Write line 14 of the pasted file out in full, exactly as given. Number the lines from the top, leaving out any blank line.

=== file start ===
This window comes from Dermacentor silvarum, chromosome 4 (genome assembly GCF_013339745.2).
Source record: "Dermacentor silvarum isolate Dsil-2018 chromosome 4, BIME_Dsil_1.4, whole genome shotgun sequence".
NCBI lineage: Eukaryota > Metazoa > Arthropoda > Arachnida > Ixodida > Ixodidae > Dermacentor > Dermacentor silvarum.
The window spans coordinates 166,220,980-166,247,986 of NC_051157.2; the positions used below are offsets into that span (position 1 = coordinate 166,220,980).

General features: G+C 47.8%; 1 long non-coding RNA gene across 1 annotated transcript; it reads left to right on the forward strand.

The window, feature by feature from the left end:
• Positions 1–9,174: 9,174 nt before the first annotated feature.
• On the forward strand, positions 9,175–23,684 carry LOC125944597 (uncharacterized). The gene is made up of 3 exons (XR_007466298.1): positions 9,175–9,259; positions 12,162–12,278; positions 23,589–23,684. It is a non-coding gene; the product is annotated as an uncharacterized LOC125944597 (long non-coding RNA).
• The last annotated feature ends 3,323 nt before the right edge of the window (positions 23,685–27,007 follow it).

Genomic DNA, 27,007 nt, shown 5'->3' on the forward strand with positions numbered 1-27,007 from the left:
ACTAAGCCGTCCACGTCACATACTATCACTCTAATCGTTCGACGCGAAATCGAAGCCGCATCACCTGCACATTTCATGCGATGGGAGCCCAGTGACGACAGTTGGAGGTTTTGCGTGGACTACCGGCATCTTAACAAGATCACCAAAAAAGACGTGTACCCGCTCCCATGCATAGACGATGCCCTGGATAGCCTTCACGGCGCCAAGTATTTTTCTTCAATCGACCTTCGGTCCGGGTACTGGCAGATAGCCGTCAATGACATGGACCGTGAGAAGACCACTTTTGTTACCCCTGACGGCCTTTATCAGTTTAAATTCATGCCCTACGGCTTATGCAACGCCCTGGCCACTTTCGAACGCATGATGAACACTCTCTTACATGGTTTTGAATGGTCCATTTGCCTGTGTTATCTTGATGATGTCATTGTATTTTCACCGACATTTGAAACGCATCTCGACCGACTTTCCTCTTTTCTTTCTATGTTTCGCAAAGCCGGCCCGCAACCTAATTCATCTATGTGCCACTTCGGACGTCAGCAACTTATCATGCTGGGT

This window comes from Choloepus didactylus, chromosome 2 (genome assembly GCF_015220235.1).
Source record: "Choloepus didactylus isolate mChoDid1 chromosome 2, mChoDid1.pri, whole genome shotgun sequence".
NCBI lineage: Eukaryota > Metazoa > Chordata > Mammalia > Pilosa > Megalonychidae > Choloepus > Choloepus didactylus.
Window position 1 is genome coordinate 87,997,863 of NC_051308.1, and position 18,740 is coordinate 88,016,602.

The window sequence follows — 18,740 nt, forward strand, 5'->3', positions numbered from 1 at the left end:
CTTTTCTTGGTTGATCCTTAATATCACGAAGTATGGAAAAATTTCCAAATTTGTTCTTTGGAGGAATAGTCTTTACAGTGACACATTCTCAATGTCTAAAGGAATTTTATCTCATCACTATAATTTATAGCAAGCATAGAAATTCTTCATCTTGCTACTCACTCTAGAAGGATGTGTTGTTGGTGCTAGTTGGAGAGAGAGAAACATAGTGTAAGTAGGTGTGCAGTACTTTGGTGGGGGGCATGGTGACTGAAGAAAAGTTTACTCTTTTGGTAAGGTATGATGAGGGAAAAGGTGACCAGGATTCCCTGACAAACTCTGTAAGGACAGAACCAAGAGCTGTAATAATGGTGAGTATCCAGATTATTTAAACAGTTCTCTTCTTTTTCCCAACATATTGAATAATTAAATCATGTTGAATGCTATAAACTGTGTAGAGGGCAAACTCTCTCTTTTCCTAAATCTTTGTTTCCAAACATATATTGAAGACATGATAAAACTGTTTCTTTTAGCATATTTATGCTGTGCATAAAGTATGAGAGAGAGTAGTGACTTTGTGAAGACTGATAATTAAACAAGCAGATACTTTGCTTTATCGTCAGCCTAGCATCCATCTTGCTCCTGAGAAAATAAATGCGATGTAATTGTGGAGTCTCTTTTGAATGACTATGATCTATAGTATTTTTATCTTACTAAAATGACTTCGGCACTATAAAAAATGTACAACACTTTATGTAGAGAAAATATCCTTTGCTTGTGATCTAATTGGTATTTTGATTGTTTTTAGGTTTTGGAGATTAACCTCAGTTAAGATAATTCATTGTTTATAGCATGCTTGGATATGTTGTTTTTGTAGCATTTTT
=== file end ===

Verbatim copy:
NCBI lineage: Eukaryota > Metazoa > Chordata > Mammalia > Pilosa > Megalonychidae > Choloepus > Choloepus didactylus.